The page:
Updated: January 7, 2011
Before I start writing about the topic at hand, I promise not to make yet another cheesy compilation of X best programs. Honestly, I'll try to give you a short list of several media program that I think are really worth their megabytes. This relates to everything - ease of use, codecs, options, integration with the system theme, and whatnot.
OK, so today, we will talk about media players. Every Linux distro comes with a handful of them preinstalled. But are they really the best choice for you? What if you like watching foreign movies? Do you need subtitles? What about tagging and rating? What about online music stores? Are you anti-mono? Do you need radio streaming and special codecs? What about high-definition movies?
I'm a fairly conservative user, but I still believe I do possess the basic instinct for beauty and style. If you think my advice could apply to you, have a read and see what media players out there are the top choices for your distro.
On the KDE desktop, my first choice is Amarok. Now, there's a dispute between Amarok fans as to whether the older version 1.4 is or was better than the current incarnation, at increment 2.0. Regardless, Amarok is an excellent media player, with lots of cool stuff.
Amarok 1.4 does have a more classic, perhaps even Windows-like feel, which could explain the natural affection, while Amarok 2 is more of a hybrid product. It comes with the very active and useful center pane, where you get lyrics, Wikipedia entries or visualization displayed for your currently played track. The variety of plugins will change between distributions, but you can easily replenish them as you see fit.
For instance, with the the lyrics plugin enabled, in Pardus Linux:
Typical distros shipping with Amarok: openSUSE KDE, Kubuntu, Mandriva. But you can install it on pretty much any Linux, including Gnome desktops. You will need to download a bunch of KDE (Qt) libraries and the desktop integration won't be as pretty, but you'll have the program running.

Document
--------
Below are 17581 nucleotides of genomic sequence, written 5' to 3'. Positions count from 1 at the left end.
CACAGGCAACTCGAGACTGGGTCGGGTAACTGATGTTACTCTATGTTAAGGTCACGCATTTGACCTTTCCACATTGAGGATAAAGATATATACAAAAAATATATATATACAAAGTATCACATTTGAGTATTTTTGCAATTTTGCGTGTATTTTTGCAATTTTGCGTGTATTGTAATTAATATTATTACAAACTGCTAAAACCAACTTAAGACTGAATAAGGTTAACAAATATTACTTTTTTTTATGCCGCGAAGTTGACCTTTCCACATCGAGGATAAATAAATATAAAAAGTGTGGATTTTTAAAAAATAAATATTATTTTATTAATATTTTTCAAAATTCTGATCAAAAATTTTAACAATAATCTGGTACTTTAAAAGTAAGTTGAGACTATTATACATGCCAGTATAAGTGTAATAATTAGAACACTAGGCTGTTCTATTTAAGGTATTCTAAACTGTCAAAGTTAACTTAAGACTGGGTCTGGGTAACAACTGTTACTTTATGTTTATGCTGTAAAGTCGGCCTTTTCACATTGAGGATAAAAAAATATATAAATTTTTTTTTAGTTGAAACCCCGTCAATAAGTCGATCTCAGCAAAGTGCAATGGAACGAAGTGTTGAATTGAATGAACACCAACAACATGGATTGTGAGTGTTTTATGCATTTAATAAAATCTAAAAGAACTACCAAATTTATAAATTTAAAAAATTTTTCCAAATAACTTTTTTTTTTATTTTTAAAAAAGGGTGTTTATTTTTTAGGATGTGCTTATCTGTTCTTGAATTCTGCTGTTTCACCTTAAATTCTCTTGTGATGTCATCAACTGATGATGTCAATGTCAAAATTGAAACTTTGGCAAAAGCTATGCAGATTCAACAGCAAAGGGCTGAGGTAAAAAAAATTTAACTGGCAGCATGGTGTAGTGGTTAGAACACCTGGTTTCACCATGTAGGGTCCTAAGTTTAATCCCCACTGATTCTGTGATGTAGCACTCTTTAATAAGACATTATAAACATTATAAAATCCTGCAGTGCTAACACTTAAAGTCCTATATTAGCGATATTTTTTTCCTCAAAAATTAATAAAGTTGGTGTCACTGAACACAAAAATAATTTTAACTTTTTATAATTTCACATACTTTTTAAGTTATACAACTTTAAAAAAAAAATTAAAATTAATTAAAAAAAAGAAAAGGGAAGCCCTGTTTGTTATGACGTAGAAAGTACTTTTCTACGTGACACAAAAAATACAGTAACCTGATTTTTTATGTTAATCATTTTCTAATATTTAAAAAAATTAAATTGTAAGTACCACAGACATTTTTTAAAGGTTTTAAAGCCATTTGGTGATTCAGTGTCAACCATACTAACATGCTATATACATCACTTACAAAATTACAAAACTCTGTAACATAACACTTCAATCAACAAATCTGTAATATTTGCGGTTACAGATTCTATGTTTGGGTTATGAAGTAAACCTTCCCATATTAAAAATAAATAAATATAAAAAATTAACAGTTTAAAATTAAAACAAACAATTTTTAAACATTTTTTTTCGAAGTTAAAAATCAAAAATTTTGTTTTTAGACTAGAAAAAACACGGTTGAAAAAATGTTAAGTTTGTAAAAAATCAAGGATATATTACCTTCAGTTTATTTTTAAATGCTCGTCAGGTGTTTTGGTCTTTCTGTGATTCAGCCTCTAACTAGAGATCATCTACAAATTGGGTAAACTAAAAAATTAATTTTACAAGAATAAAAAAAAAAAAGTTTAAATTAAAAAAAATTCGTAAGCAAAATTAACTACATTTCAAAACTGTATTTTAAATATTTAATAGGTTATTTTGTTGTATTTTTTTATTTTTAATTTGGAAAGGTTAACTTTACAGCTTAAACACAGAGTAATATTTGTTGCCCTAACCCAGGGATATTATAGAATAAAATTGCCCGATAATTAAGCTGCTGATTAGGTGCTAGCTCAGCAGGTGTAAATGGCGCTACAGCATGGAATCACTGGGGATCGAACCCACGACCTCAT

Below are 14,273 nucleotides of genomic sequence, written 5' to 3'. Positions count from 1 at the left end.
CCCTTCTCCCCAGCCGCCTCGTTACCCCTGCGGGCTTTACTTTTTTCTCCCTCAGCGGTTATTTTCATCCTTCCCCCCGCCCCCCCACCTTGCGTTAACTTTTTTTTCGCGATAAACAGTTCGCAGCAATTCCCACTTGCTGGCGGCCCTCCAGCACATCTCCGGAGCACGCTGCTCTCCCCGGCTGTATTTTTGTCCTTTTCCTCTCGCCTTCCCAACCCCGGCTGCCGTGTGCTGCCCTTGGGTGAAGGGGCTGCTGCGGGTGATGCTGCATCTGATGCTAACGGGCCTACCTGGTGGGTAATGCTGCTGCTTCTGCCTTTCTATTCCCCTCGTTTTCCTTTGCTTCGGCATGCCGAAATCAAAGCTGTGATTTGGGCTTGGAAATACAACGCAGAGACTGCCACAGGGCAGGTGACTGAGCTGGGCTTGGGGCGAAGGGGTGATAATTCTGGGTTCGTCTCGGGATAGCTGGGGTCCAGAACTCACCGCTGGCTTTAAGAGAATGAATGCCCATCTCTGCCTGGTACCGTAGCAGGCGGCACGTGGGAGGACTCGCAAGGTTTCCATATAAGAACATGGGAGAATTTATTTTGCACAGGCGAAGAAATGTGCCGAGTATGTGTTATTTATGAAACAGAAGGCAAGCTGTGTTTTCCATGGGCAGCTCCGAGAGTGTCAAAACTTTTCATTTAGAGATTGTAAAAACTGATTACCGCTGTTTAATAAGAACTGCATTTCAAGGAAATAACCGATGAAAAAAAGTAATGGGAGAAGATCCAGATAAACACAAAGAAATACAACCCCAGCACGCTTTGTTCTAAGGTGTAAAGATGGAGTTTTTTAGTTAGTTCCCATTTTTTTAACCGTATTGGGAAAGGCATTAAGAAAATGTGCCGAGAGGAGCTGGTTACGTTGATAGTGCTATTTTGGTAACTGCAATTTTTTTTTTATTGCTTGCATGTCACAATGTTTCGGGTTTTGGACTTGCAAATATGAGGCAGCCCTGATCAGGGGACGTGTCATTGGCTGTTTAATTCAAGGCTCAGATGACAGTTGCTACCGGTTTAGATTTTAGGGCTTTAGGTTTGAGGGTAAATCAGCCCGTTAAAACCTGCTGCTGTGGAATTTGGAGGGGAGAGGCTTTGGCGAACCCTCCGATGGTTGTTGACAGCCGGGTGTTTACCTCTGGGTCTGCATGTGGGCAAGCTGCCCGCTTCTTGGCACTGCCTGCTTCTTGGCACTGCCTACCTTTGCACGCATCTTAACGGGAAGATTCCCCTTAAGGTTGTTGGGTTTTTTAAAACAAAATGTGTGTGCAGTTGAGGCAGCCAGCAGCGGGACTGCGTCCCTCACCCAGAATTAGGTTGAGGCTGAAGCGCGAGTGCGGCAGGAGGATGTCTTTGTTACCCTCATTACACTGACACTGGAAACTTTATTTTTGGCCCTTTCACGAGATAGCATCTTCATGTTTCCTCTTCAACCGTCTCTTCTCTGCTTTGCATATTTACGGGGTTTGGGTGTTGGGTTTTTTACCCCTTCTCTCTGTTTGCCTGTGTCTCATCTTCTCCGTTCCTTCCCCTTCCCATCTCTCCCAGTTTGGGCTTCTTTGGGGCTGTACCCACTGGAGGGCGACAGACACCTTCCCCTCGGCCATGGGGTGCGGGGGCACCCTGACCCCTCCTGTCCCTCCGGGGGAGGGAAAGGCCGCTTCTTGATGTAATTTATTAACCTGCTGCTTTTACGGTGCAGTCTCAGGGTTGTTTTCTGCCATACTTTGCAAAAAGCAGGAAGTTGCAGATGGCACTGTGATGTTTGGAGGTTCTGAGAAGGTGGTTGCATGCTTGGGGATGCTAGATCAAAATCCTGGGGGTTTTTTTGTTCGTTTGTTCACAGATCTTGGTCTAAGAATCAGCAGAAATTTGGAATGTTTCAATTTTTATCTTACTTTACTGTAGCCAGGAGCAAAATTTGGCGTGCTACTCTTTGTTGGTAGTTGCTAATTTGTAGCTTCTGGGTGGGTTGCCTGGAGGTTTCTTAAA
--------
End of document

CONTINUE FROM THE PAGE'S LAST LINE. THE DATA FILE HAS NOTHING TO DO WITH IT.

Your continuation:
Totem is the workhorse of the Gnome desktop. While it looks spartan, it's a very capable player. It will autoload subtitles when necessary, plus it can stream directly from online services like BBC or Youtube.
The interface is very simple to use and navigate. You can't really go wrong with Totem. For purists and fresh converts who are not aware of any alternative players, this is possibly the most sensible transition package when it comes to media. This software comes with pretty much any Gnome desktop, including Linux Mint and openSUSE Gnome.
On some distributions, like Ubuntu, Totem will search for missing plugins and install them for you, so you won't have to worry about manually sorting this out. Now, don't expect this miracle on every Linux, but be aware that it exists - and has existed for a while.
MPlayer is an extremely powerful and versatile media application. In fact, it's more than just a player. It's a complete set of tools, including encoders, decoders and whatnot. But for average users, MPlayer will do just well. It can be a little non-intuitive in some aspects, but it does have tons of options you don't normally see with the competition.
VLC is probably the most popular open-source player, not just in the Linux world. Its major selling point is: it plays everything. And this is true. If VLC doesn't play a file, it probably means the file is broken. Hell, it will even stream temporary files in your eMule/aMule download directory.